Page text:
Well it's official, not according to the calendar, but according to our thermostats. Here in New England we're in the throes of a heatwave as is much of the country. Some people thrive in it, others don't. I tend to fall into the latter category. Extreme heat stunts my appetite, zaps my energy levels and just irritates me. I try to stay inside as much as possible, but the cold forced air can be as assaulting to our bodies as they struggle to find balance between extreme heat and extreme cool... I live in an older home that has not been fitted with central air and so we make do with our window units and oscillating fans. We open our windows and French doors in the morning, and close them as the sun's rays get warm. We become grateful for overcast days. Regardless of how cool your home is or isn't none of us are racing to our stoves and ovens. At the end of the day, the last thing we want is a warm meal, opting for light, cool and refreshing instead. Following are some of my favorite things to eat and drink when the temperatures rise.
Gazpacho is one of my all-time favorite things to eat when the weather is warm. I often make it in big batches so I can snack on it throughout the week or sometimes I'll pull out our MagicBullet and make a smaller batch. It's really a fool-proof recipe and there are many versions. I'll share a basic one with you and you can change and alter as you wish.
- 2 Seedless cucumbers, peeled, cut into large chunks
- 1 red bell pepper, cut into large chunks
- 1 orange or yellow pepper, cut into chunks
- 3 medium to large fresh tomatoes
- 3 cloves of garlic, minced
- ¼ cup of red wine vinegar
- 1/8 cup extra virgin olive oil
- Salt and pepper to taste
- A handful into the blender and a few leaves on top
- Optional: If you want more liquid - 1 cup of V-8 juice, or be daring and use Mr. T’s or Stirring’s Bloody Mary Mix for an extra kick!
Place your ingredients, chopped, into the blender or food processor and pulse to the desired consistency. Taste as you go to adjust the seasonings and chill for at least one hour before serving. This is even better the next day... and the day after that, if there's any left!
Salade Nicoise is and forever has been one of my favorite dishes, no matter what season. Those who know me well, know this to be true. There's something particularly wonderful about eating this during the summer. For me it is part nostalgia, dating back to my childhood summers in the South of France. This salad, with its origins in the Cote d'Azur, an area rich in seafood, olives and fresh produce. Although the seafood used in the traditional recipe calls for tinned tuna, we now substitute fresh tuna and salmon. This originated as a very basic salad - boiled baby potatoes, hard boiled eggs, tomatoes green beans, olives and sometimes anchovies, though many modern takes call for fancier lettuces. As I am no longer a fan of canned tuna, I welcome a seared tuna or grilled salmon.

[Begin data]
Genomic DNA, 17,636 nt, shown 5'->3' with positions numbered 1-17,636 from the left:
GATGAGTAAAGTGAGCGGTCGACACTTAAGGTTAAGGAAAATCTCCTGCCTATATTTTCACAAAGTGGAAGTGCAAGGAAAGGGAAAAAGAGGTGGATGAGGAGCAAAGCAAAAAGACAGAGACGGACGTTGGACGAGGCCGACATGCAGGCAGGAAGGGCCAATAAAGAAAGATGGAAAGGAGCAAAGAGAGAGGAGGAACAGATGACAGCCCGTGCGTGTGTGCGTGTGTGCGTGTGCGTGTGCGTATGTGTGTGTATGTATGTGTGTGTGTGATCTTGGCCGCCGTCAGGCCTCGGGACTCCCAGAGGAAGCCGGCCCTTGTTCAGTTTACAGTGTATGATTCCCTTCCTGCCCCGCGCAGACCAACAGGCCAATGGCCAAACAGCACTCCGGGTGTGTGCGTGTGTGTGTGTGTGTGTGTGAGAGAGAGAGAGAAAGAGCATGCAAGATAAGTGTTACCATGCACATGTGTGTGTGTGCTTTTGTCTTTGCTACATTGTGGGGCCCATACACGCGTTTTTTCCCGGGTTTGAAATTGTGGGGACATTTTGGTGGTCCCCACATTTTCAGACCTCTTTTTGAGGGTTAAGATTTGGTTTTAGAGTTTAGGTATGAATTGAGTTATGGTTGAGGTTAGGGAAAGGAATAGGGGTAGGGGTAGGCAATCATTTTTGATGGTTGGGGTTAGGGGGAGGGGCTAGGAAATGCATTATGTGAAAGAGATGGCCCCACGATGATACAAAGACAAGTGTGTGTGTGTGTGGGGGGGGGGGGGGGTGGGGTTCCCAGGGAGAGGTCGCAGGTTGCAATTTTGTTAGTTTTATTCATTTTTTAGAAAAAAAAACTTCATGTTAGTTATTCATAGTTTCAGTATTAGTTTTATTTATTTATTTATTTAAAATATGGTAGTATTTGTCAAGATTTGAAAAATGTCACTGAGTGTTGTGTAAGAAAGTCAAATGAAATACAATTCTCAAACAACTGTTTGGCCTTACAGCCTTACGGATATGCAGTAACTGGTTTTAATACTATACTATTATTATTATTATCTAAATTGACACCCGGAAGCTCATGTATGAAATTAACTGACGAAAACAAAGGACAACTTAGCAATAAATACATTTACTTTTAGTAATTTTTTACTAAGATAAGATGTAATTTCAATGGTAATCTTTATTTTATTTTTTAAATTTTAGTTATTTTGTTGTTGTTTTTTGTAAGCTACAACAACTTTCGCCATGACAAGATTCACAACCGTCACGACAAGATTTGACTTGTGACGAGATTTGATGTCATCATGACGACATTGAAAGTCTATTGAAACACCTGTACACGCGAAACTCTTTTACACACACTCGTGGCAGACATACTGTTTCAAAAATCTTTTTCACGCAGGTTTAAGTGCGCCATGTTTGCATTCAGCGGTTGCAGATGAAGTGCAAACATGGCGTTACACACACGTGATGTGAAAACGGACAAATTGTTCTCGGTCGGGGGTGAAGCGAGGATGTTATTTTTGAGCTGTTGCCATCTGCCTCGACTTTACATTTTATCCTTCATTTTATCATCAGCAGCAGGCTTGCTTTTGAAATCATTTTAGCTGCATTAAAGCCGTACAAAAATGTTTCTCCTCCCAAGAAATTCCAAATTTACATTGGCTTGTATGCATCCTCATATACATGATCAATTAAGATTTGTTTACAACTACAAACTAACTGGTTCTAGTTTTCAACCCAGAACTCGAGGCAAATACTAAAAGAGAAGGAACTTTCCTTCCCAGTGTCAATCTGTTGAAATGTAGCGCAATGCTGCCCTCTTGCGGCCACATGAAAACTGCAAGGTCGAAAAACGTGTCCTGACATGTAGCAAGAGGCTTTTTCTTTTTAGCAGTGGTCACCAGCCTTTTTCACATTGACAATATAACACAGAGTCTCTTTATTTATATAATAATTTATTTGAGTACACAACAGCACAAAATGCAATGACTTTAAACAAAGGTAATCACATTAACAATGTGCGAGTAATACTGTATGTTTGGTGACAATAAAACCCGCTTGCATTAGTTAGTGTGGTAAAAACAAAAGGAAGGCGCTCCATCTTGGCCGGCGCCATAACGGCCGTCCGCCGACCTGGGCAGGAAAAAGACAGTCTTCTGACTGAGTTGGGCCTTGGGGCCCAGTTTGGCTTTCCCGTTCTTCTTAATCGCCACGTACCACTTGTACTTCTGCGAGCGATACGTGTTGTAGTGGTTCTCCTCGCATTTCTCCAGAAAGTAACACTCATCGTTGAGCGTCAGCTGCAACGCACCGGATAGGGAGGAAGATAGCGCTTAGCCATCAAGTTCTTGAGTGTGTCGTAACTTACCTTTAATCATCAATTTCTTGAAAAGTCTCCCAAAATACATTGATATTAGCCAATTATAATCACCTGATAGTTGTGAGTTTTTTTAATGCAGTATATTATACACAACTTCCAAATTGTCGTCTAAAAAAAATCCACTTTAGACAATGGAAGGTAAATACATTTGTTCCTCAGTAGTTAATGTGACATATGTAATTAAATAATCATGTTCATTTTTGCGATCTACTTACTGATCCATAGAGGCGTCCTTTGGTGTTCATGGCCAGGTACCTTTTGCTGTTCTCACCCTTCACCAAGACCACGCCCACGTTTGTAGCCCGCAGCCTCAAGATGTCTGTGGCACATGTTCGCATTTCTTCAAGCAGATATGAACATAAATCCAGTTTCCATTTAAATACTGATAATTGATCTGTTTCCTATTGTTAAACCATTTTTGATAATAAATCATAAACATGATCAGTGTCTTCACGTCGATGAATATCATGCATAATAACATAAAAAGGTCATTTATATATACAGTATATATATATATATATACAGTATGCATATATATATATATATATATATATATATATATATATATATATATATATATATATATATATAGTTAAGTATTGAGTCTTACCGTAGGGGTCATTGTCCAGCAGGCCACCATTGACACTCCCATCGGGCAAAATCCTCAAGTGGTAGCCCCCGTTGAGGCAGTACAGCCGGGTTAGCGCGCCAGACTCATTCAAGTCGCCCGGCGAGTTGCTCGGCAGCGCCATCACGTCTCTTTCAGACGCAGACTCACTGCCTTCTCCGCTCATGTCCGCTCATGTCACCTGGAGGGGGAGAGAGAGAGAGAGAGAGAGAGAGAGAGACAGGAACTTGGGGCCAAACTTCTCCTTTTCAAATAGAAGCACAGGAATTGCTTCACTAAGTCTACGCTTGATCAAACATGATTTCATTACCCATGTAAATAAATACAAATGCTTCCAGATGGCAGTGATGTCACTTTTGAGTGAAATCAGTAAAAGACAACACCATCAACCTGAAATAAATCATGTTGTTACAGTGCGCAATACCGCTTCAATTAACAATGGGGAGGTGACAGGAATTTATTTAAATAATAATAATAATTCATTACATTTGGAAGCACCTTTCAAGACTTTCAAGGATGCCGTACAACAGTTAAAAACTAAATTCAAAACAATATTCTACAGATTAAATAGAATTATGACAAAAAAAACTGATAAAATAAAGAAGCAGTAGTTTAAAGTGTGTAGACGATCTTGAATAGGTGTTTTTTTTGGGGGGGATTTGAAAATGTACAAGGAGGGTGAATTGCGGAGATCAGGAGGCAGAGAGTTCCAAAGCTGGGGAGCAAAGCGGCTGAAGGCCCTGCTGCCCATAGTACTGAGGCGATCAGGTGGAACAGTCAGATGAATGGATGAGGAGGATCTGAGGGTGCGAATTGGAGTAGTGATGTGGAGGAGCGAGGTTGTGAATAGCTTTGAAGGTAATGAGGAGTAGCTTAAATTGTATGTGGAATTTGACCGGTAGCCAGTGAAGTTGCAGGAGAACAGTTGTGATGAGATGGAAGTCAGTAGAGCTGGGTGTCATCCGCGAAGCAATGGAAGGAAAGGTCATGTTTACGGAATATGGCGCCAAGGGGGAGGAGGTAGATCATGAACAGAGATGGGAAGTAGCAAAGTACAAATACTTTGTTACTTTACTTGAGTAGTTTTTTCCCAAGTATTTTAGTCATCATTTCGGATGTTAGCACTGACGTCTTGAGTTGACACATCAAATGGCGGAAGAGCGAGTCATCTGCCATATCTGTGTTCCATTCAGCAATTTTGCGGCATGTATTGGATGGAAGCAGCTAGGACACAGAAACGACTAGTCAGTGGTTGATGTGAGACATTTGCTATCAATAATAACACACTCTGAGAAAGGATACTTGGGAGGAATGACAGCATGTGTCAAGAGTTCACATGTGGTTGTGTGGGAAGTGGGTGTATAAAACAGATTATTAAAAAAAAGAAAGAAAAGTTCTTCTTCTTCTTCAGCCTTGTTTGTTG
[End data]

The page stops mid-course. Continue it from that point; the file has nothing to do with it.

During the summer I often cook batches of hardboiled eggs, mini potatoes and such in the early morning hours and then keep them on hand to grab at quickly during the week.
No matter whether traditional or newfangled, the salad must contain the following ingredients:
Tomatoes, sliced or quartered
Haricots Verts or Green beans
Cooked fish of some sort
A good Dijon vinaigrette
Possible add-ons can include:
Peppers, grilled or raw
Grilled onion slices
Lettuce, of your preference
How to measure:
I generally allow for 1 egg and 1 tomato per person, a serving of fish per person and a healthy handful of the remaining ingredients per person.
Neatly arrange all the ingredients on a large plate of platter and just prior to serving add some sea salt and pepper to taste and drizzle a generous amount of vinaigrette over the top. This way diners can pick and choose what they wish.
Serve with a lovely baguette and good butter or cheese.
We love a good antipasto platter on a hot day. We love anything that requires no cooking! A quick trip to the cheese section of your grocery store should allow you to gather most of your items. You'll want a selection of hard and soft cheese, some good bread, breadsticks or crackers, or a combination of the above. A couple of choices of cured meat, or even a good store-bought chicken salad to accompany the cheeses. We also add olives, cornichons, fresh tomatoes (heirloom when possible), and fresh fruit such as grapes, berries, sliced peaches, pears, nectarines or mellon. This is really a fun way to eat! For those wanting to stay away from the carbs, there's much to eat sans bread, crackers and breadsticks!
Bruschetta is another easy way to eat sans cooking. It doesn't have to be completely unhealthy - and they can be made in ways that are quite satisfying. Serve alongside a salad, or better yet, a cool cup of gazpacho. Use a good hearty and crusty bread, toasted or grilled if desired. If it's just too much effort or too hot out, you can skip that process altogether.